THE ADDED EXTRA.
DOESN’T ACT ALONE
Spermicides aren't very effective when used on their own, and are best combined with a barrier method such as a condom or a diaphragm. There are many different types available, from foams to creams and pastes, but they all work in much the same way. Chemicals in spermicides make it difficult for sperm to move in the vagina.
Since spermicides are best used with another form of contraception, the directions on how to use them will depend on the barrier method they are applied to. The important thing is to pay close attention to the spermicide's expiry date, and to leave it in the vagina for at least 6 hours after you've had sex. Some women experience allergic reactions or irritation caused by the chemicals in spermicide, so if you have any questions or concerns about spermicide, consult your doctor or nurse.
HOW IT MEASURES UP
HAVE MORE QUESTIONS?
Make an appointment with your doctor or nurse today.
WHAT YOU NEED TO KNOW
How soon before sex spermicide should be placed in the vagina.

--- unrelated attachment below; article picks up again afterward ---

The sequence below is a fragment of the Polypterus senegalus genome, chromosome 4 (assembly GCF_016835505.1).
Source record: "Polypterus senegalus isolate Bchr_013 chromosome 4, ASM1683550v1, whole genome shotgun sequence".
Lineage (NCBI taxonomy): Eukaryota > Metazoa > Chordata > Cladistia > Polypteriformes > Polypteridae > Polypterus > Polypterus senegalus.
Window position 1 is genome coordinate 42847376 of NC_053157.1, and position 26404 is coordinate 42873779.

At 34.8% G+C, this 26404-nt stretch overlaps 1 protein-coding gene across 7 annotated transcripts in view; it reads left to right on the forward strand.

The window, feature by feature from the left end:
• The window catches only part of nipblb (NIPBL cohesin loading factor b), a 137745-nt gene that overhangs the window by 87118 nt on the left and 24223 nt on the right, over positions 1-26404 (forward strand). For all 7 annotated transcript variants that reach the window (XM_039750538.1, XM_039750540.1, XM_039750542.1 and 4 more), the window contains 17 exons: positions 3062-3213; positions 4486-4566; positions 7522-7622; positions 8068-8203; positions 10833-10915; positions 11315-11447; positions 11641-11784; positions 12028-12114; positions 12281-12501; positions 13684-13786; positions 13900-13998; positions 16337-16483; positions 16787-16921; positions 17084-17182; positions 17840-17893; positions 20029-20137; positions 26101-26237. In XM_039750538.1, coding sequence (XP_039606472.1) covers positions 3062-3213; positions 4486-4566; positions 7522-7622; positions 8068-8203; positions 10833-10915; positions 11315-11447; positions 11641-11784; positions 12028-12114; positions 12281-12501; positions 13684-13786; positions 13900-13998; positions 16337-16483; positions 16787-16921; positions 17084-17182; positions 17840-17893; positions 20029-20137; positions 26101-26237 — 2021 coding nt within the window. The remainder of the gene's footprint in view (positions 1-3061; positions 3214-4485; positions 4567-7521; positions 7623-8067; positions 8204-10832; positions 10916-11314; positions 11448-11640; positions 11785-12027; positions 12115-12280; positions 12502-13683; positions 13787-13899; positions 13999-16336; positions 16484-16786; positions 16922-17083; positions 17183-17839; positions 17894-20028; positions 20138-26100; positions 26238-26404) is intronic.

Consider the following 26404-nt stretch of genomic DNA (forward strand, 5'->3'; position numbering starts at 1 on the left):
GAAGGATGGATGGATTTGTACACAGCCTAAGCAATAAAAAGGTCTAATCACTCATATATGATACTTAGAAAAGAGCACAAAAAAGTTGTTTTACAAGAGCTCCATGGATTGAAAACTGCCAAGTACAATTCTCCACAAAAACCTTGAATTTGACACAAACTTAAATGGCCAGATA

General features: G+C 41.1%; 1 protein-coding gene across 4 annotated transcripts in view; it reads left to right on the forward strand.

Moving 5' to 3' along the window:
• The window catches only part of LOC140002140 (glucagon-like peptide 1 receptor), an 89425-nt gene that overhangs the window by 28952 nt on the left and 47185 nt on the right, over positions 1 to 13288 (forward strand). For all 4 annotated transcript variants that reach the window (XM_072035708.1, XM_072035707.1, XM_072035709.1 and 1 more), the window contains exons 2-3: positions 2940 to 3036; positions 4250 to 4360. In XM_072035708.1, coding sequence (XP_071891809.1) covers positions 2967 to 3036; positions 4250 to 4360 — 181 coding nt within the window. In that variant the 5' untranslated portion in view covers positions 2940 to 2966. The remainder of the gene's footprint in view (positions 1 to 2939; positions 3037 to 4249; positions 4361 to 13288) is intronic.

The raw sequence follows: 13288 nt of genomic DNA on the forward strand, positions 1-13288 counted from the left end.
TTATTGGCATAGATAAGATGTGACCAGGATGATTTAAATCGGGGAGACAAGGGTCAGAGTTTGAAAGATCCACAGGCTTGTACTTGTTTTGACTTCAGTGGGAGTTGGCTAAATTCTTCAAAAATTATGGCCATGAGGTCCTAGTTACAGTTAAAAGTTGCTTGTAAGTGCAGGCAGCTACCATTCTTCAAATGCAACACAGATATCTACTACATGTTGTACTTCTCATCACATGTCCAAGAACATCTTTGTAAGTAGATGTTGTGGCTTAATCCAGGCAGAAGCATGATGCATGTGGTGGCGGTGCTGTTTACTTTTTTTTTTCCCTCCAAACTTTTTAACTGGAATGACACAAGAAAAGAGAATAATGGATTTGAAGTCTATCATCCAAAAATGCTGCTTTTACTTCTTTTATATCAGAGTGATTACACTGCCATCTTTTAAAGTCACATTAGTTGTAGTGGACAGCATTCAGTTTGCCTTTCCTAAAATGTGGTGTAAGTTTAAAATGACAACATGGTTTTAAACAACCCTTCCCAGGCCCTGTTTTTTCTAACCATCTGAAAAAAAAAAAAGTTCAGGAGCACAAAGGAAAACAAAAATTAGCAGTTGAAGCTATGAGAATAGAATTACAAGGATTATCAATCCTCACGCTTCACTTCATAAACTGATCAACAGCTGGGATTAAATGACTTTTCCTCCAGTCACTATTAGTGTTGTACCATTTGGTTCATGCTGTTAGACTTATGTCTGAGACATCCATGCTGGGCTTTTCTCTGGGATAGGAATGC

The year that the first spermicidal jelly was invented by Friedrich Merz.
Spermicides work best when used in conjunction with a diaphragm, cervical cap or condom.
- It’s hormone-free and can be an option for women who experience unwanted effects from hormones.
- It’s self-administered and used on demand.
- It can be used with barrier methods such as the female condom or the diaphragm to increase effectiveness.
- It’s not an effective method of contraception when used on its own.
- Some women may experience irritation, allergic reactions and urinary tract infections.
- It may not be effective if used at the same time as vaginal yeast infection medicine.
- It doesn’t protect against HIV/AIDS and other sexually transmitted infections (STIs).